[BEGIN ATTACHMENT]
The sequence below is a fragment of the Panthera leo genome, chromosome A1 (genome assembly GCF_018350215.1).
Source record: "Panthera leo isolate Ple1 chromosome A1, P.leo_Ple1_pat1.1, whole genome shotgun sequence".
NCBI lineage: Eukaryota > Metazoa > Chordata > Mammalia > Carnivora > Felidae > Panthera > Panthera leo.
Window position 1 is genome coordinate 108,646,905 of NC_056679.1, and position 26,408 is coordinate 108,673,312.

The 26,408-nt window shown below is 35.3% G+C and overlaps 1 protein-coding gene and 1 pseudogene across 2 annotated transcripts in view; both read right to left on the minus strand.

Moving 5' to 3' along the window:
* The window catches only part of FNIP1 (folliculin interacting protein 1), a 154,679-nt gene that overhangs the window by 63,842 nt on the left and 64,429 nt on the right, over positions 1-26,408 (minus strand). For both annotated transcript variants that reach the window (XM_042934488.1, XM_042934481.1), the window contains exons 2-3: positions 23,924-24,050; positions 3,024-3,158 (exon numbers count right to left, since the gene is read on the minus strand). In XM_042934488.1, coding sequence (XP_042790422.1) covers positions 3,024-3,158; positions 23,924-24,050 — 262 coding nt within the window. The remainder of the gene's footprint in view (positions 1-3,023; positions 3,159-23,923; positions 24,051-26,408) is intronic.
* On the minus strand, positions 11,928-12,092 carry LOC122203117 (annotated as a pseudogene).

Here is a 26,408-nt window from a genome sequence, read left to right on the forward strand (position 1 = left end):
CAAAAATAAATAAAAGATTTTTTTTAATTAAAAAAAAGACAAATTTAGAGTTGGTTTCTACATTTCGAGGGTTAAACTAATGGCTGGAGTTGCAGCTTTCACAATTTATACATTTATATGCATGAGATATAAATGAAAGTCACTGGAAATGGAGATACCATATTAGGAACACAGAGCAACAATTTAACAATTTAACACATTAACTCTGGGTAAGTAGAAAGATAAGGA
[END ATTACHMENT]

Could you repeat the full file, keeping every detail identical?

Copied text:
The sequence below is a fragment of the Panthera leo genome, chromosome A1 (genome assembly GCF_018350215.1).
Source record: "Panthera leo isolate Ple1 chromosome A1, P.leo_Ple1_pat1.1, whole genome shotgun sequence".
NCBI lineage: Eukaryota > Metazoa > Chordata > Mammalia > Carnivora > Felidae > Panthera > Panthera leo.
Window position 1 is genome coordinate 108,646,905 of NC_056679.1, and position 26,408 is coordinate 108,673,312.

The 26,408-nt window shown below is 35.3% G+C and overlaps 1 protein-coding gene and 1 pseudogene across 2 annotated transcripts in view; both read right to left on the minus strand.

Moving 5' to 3' along the window:
* The window catches only part of FNIP1 (folliculin interacting protein 1), a 154,679-nt gene that overhangs the window by 63,842 nt on the left and 64,429 nt on the right, over positions 1-26,408 (minus strand). For both annotated transcript variants that reach the window (XM_042934488.1, XM_042934481.1), the window contains exons 2-3: positions 23,924-24,050; positions 3,024-3,158 (exon numbers count right to left, since the gene is read on the minus strand). In XM_042934488.1, coding sequence (XP_042790422.1) covers positions 3,024-3,158; positions 23,924-24,050 — 262 coding nt within the window. The remainder of the gene's footprint in view (positions 1-3,023; positions 3,159-23,923; positions 24,051-26,408) is intronic.
* On the minus strand, positions 11,928-12,092 carry LOC122203117 (annotated as a pseudogene).

Here is a 26,408-nt window from a genome sequence, read left to right on the forward strand (position 1 = left end):
CAAAAATAAATAAAAGATTTTTTTTAATTAAAAAAAAGACAAATTTAGAGTTGGTTTCTACATTTCGAGGGTTAAACTAATGGCTGGAGTTGCAGCTTTCACAATTTATACATTTATATGCATGAGATATAAATGAAAGTCACTGGAAATGGAGATACCATATTAGGAACACAGAGCAACAATTTAACAATTTAACACATTAACTCTGGGTAAGTAGAAAGATAAGGA